The CRTC’s decision relieves them completely of the requirement to air local programming during the Olympics.

UPDATE (July 16): The CRTC has issued a similar decision relieving Télévision MBS Inc., which owns the V affiliate in Rivière du Loup (CFTF-TV), of its local programming obligations during the Olympics.

UPDATE (July 24): And finally, a decision relieving the owned-and-operated stations of the V network (CFJP Montreal, CFAP Quebec, CFKM Trois-Rivières, CFKS Sherbrooke and CFRS Saguenay) from their obligations. That application prompted a letter in opposition by SCFP union executive Denis Bolduc, saying that there was plenty of time in the schedule for V to air local news, that it should have asked for this exemption during its license renewal hearing last fall, and that the CRTC should maintain some minimum of local programming during the Olympics.

6 thoughts on “CTV Montreal to reduce (but continue) local news during Olympics

  1. R.

    I wonder if the CRTC ruling can mandate CTV not to air more than 15 minutes of “I beleive” montages per day.

    Reply
  2. News Guy

    What local programming? They now have people believing that local news constitutes actual programming. Technically maybe, but in reality, that isn’t. There is no true local programming and there hasn’t been any for years.

    As for the noon newscast, I think it is a hlaf hour too long. Most of it seems to be filler or just a rehash of news from the day before. Bring back the Flintstones at noon! Oh yeah, that would be a local programming decision… Can’t have that.

    Reply
    1. Fagstein Post author

      They now have people believing that local news constitutes actual programming.

      It is. It’s produced locally and its content is local. It would be nice to see non-news programming, but news is not only programming but one of the most expensive types of programming you can do.

      As for the noon newscast, I think it is a hlaf hour too long. Most of it seems to be filler or just a rehash of news from the day before.

      They do run stories from the previous evening, and particularly from the previous night’s late-night newscast, assuming that few people will watch both. But the noon newscast also has a lot of original content. Each one has two interviews with a newsmaker, which is the only longer-form interviews that station airs.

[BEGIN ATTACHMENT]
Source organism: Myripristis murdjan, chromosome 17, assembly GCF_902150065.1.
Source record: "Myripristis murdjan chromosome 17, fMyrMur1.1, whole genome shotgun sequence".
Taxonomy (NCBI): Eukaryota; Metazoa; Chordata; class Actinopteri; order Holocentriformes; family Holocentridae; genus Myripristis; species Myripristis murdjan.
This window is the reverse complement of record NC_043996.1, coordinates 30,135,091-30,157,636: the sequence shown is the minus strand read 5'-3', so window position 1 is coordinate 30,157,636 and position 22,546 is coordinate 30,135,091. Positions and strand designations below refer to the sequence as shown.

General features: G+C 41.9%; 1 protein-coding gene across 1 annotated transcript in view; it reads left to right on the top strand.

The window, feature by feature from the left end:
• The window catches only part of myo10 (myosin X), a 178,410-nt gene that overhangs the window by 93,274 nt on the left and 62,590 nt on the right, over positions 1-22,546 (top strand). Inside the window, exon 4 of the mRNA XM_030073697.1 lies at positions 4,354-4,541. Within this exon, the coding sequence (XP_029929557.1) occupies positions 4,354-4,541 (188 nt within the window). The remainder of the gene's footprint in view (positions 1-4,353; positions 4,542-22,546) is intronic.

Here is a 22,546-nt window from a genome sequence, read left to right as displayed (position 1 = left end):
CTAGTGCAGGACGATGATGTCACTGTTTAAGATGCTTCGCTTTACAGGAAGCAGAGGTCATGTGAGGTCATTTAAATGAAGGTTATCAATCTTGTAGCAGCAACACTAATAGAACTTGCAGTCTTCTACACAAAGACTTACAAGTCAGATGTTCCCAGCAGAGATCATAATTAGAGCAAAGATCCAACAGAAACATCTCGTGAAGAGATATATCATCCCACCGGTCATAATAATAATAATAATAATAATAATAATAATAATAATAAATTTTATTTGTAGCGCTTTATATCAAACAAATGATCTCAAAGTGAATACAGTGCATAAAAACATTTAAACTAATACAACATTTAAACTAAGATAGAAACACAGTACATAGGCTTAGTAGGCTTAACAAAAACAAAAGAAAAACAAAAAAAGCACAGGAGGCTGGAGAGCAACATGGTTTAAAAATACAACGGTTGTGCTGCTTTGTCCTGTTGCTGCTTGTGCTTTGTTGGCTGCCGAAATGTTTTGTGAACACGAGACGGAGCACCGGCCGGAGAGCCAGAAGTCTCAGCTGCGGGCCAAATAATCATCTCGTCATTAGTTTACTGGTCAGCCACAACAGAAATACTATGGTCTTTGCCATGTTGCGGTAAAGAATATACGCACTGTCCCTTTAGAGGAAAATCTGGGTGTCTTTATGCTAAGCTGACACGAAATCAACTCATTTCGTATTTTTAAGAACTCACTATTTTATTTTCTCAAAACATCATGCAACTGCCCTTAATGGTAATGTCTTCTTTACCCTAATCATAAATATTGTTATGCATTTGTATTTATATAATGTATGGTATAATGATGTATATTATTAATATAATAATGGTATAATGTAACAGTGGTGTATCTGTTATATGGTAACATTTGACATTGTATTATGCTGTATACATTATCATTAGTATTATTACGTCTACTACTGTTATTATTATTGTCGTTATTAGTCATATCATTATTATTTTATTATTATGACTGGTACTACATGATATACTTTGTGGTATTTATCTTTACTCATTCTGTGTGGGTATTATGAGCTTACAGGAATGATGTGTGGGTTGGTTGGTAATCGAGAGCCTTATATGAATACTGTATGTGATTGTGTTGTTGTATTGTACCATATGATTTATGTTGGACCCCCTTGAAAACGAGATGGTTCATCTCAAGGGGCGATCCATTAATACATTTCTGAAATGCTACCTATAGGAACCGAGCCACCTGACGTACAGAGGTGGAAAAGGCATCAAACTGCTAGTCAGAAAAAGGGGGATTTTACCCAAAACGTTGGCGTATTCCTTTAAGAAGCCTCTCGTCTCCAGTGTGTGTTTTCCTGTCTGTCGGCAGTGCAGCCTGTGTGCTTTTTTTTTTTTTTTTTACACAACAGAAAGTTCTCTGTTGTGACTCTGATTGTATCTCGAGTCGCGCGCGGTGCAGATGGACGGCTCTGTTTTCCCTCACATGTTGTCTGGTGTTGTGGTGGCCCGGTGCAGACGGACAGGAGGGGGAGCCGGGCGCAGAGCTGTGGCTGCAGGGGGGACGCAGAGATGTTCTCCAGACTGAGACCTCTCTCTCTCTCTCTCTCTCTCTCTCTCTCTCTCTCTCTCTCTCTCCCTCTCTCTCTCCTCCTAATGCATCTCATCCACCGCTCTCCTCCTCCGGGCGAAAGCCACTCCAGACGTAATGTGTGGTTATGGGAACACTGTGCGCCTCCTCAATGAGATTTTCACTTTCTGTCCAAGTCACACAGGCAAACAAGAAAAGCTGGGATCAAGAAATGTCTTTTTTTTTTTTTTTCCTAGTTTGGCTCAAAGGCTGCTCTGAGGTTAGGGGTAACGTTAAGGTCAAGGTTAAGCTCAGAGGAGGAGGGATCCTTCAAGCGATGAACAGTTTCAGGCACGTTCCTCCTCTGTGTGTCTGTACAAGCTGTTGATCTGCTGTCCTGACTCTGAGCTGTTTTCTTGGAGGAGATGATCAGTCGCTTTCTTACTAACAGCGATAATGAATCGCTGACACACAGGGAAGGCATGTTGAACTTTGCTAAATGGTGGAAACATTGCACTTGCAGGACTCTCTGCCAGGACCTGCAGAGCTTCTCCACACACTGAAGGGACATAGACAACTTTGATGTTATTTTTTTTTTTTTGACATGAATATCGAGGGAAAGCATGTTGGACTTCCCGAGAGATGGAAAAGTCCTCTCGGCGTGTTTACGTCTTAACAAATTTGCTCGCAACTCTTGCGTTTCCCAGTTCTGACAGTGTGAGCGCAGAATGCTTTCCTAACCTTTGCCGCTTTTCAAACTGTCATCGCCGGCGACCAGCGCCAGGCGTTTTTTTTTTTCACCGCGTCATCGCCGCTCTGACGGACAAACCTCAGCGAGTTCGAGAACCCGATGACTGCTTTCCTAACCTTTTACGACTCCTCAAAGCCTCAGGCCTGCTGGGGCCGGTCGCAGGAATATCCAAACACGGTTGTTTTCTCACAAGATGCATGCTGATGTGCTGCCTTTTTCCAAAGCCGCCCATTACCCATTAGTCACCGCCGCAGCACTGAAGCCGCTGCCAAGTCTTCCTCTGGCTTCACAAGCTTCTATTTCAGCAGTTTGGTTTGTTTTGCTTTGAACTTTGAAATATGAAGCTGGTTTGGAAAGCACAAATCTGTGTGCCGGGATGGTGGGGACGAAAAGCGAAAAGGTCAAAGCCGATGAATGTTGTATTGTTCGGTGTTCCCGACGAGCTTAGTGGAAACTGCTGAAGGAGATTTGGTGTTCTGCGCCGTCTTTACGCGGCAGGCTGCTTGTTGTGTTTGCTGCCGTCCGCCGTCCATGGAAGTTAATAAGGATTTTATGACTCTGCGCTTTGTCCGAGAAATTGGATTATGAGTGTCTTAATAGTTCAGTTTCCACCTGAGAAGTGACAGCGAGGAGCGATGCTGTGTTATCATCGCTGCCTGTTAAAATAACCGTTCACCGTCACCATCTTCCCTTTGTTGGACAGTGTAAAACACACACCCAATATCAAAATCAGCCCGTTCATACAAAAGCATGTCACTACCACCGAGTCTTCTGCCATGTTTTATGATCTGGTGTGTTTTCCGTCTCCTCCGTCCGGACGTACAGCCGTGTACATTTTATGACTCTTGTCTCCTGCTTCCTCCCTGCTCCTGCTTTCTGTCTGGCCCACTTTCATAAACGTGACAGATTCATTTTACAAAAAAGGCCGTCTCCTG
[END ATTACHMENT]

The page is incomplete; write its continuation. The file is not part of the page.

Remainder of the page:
Reply
  3. Ray Beale

    The noon news is pretty good, there are usually two or three reporters doing 2 minute live reports, which are basically a quick off-the-cuff take on what’s happening, usually those reporters come back with a complete report at six. There’s usually two live 4-minute interviews which are legit local content as well. The local reports from the evening before are still pretty fresh. But the stuff near the end, tornadoes in Texas, and so forth, could possibly be replaced by original local content, for example going back to those reporters from earlier and getting an update, or maybe just making those reports longer in the first place. They might consider getting a local stock market guy or real estate guy to do a little thing for the noon broadcast to fill it out from a local standpoint, I’d like to see a bit more business reporting in it.

    Reply
    1. Fagstein Post author

      But the stuff near the end, tornadoes in Texas, and so forth, could possibly be replaced by original local content, for example going back to those reporters from earlier and getting an update, or maybe just making those reports longer in the first place.

      Often international news or oddities at the end of the newscast are killed when local news runs longer than expected. There probably isn’t much more to get out of reporters, though, who just started their shifts at 10am and have interviews scheduled for the afternoon. Getting an update around 1am for a story that isn’t breaking just means reporters spend more time standing and waiting for a live hit instead of producing a story package for 6pm.

      They might consider getting a local stock market guy or real estate guy to do a little thing for the noon broadcast to fill it out from a local standpoint, I’d like to see a bit more business reporting in it.

      CTV Montreal doesn’t really have a local business person, and it’s not really worth hiring a “local stock market guy” if there’s no local stock market. That said, a business specialist might not be a bad idea. But do you cut a local reporter to make it happen?

      Reply

Leave a Reply

Your email address will not be published.

You may use these HTML tags and attributes: <a href="" title=""> <abbr title=""> <acronym title=""> <b> <blockquote cite=""> <cite> <code> <del datetime=""> <em> <i> <q cite=""> <strike> <strong>